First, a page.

Mmm a Fresh Bowl of Hamura Saimin!
Lihue, Kauai, Hawaii, USA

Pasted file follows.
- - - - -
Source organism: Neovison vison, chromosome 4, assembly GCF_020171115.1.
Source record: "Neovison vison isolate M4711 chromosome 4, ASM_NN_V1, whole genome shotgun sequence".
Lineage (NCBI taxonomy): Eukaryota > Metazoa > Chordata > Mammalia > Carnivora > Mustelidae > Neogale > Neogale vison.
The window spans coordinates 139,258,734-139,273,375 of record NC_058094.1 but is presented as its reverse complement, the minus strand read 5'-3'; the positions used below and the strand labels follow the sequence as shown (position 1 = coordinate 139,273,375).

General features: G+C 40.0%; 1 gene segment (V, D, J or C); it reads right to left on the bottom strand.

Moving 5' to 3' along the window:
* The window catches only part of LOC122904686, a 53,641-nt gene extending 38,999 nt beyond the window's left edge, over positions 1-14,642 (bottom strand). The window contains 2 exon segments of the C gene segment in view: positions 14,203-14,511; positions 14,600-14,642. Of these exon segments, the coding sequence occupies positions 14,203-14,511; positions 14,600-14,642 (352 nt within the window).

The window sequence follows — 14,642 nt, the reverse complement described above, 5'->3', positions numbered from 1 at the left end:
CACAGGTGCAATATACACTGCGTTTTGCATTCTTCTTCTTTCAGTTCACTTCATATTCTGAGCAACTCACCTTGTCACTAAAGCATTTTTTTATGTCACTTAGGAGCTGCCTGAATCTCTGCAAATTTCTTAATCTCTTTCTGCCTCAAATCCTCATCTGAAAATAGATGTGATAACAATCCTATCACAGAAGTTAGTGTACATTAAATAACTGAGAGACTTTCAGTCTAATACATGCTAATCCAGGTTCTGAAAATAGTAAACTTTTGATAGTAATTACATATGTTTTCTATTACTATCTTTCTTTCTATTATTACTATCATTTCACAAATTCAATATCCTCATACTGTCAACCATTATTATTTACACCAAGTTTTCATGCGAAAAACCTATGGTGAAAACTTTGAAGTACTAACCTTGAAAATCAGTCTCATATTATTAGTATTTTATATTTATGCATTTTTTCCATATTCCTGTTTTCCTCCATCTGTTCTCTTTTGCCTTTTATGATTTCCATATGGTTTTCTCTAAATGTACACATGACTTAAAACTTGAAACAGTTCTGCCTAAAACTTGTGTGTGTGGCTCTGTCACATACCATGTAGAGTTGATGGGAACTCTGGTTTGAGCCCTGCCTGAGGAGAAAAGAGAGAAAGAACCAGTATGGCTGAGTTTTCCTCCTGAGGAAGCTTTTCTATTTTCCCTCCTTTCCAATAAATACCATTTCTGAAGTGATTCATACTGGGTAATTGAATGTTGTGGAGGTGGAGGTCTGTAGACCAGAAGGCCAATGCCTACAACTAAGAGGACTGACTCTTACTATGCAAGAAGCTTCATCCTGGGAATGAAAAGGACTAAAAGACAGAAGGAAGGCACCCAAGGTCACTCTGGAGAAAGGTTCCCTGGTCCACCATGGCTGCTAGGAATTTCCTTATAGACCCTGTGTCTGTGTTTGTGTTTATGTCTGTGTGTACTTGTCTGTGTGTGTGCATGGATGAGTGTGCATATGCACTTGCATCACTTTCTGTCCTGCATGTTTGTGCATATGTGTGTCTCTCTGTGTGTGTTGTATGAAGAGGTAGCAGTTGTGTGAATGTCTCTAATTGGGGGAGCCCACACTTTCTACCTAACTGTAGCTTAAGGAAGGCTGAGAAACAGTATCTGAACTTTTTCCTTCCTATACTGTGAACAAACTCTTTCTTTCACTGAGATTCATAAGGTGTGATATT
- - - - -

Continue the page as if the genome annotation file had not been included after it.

Here is a close up look at the dish folks who live in Hawaii call Saimin. The origination of the dish is attributed to the "Plantation Days" of Hawaii when folks of different ethnicities were thrown together to be the labor force for sugar cane production. Just like "Pidgin English" is the language mixing from the various ethnic backgrounds that made up the sugar workers, Saimin reflects this multicultural heritage. The noodles are Asian in origin, most likely Chinese. The soup base is Japanese, usually having bonito (salt/fish flakes) in it. The green onions probably Fillipino. The Bok Choy (cabbage) likely Korean. There are often other things that swim in the saimin such as slices of linguisa (Portugese Sausage), eggs scrabled or boiled (various in origin), and fishcake Japanese (in this bowl that bright-pink stuff this is "kamaboko" style). Over time other things have made their way into the saimin bowl including ham, spam, wonton, carrots, snow peas, and other vegetables. I believe Hamura's Saimin noodles are made fresh each day from wheat flour and eggs. Depending on what size/style of bowl you order I think you get more stuff but I just ordered the medium here so it was pretty basic: noodles, soup, ham, and fishcake but there were a great variety of interesting condiments I had a choice of adding (that's the next picture I'll post). Yum!